Max wanted to cheer up a friend who was upset during a playdate, so he wrote her this card.
Here is the front of the card:
Via the Magic Tree House, Max has taken an interest in Bashō.
Here is a PDF file of his epic translation.
Don’t tear up your baby license. The Evil Gods will look into the ripped part and say “Oh, this is the power.” And that will destroy the Aloha Relaxation Company.
Oh. I’ve got to go upstairs …. (Dashing to Facebook! )
Don’t post that on Facebook. The Aloha Relaxation Company will fall apart.
The Aloha Relaxation Company delivers blankets that help you relax. The Founder, Max, gives us examples of his company’s services every morning at 5:45. I’m not entirely sure what the Baby License is.
Unfortunately, with these instructions you certainly will not get your Totin’ Chip. The part about “Pretend you are swinging a s(w)ord” would disqualify anyone.
Based only on third hand reports I’ve developed a revulsion to the sparkly-vampire show Twilight. So, I jumped like I’d met a leper when Max wanted to show Mom his “Sparkling Communities.” Mom put him to bed, hoping that he’d forget. Max never forgets. Next morning he was still excited about Sparkling Communities.
Max wakes up about an hour before his parents and he often entertains himself by making books.
Fortunately, Max is all boy, and the Sparkling Communities turned out to be astronomical constellations. Here is a PDF of the full book.
Max has become interested in knights and dragons, so it wasn’t surprising when he asked about how to get a sword from a stone. I explained the legend of King Arthur as best I could remember. Then Max explained, “No, how do you make a sword from a stone. ”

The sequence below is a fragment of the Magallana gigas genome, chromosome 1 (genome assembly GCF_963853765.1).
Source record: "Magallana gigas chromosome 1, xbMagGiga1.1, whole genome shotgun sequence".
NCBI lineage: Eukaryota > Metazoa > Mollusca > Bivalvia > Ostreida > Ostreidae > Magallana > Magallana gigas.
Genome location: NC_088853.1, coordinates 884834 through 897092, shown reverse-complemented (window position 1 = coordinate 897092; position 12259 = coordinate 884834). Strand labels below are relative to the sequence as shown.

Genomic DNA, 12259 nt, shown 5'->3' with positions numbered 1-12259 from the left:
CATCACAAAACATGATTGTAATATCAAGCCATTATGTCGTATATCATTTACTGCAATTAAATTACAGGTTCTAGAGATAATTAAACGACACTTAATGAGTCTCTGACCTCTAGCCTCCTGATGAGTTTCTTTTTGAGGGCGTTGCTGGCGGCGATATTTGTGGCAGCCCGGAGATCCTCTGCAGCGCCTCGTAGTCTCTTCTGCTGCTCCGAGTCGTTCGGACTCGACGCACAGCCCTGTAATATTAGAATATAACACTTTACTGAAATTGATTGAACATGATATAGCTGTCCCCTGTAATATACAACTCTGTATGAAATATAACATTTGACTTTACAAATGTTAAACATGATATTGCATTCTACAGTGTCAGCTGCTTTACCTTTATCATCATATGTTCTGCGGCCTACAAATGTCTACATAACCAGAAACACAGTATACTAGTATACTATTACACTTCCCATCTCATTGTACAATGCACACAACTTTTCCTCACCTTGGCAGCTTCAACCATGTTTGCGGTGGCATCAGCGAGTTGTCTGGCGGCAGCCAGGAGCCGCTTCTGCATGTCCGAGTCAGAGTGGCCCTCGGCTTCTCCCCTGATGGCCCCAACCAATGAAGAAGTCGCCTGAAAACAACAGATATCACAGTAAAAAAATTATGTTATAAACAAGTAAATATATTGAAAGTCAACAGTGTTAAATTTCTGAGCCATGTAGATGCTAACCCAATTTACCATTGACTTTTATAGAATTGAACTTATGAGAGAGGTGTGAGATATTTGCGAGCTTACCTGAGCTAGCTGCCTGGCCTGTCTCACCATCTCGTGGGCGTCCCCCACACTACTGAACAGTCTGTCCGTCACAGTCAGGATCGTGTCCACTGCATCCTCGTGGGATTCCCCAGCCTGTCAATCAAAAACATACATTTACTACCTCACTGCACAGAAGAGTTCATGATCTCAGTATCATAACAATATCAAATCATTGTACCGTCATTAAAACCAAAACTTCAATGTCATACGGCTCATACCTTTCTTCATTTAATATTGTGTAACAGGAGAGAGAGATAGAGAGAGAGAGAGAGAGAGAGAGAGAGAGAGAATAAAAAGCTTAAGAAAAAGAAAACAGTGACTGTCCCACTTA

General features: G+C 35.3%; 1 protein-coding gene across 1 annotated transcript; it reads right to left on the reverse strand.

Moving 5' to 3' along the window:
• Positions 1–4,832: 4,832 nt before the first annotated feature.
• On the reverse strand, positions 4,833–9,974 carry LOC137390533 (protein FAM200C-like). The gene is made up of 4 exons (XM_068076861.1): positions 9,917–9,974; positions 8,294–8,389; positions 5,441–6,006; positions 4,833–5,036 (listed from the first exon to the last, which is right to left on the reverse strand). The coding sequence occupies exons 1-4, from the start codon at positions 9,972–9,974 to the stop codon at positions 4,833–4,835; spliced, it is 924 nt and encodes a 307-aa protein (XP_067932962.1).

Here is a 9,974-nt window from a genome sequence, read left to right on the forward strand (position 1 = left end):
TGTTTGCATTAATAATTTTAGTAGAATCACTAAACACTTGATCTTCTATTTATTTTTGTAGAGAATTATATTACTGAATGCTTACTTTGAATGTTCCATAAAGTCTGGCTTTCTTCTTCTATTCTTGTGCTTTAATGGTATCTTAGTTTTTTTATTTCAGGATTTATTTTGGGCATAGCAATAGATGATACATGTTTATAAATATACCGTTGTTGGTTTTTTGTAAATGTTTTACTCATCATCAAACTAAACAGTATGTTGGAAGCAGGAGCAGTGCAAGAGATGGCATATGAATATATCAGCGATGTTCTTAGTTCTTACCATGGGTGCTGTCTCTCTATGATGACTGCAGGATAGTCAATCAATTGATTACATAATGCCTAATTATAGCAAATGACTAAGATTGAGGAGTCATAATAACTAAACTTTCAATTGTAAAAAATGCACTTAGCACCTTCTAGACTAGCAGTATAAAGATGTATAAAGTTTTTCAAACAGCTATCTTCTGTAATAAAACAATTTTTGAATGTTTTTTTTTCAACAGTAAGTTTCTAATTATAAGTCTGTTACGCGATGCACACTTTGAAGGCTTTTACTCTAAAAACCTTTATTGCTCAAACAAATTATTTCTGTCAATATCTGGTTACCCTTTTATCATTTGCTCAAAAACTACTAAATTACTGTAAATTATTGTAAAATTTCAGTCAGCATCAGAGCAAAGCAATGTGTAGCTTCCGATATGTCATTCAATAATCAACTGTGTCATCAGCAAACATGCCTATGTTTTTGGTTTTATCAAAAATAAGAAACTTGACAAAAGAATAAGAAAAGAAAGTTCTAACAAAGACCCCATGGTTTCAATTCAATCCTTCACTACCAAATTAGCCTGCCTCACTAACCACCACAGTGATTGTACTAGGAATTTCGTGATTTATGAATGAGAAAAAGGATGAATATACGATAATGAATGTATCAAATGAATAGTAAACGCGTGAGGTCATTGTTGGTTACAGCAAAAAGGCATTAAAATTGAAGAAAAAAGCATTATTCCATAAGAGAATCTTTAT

Possible, I supposed, but not practical. Max persisted. He persisted for several weeks. Finally, I understood what he was really saying: “Good God Man, you’re a Busboom! Get to work! ” So I made a sword from a stone.
We took a river rock from the garden, put a diamond blade on the angle grinder, and free-handed a sword. Even though Max was equipped with safety glasses and an apron, the lesson was entirely negated by Dad holding an angle grinder in one hand, and a rock in the other.
Regardless, the result was acceptable, and Max approves:
This was the first year that we’ve really talked to Max about Santa Claus. He’s 5 now, and in previous years he didn’t care or didn’t understand. The magic did not last long.
Max, to Mom: Is Santa Claus real, or a made up story?
Mom: Well, Santa Claus is, um, the spirit of Christmas.
Max: But is he real or a made up story?
Mom: It’s kind of hard to say.
Max: Can Daddy say?
Mom: Go ask your Dad.
The second release from the Artists’ oeuvre:
The lyrics are exactly what they sound like, and his parents have absolutely no explanation for them.
The budding songsmith has combined the tradition of children’s songs with the lurid interests of 5 year old boys.
If you’re happy and you know it crack your skull. (Crack, Crack) x3
If you’re happy and you know it,
then your face should surely know it
If you’re happy and you know it crack your skull. (Crack, Crack)
Max fights the octorok with his termomos. The octorok is a baddie from the Zelda video games, but the termomos is Max’s creation.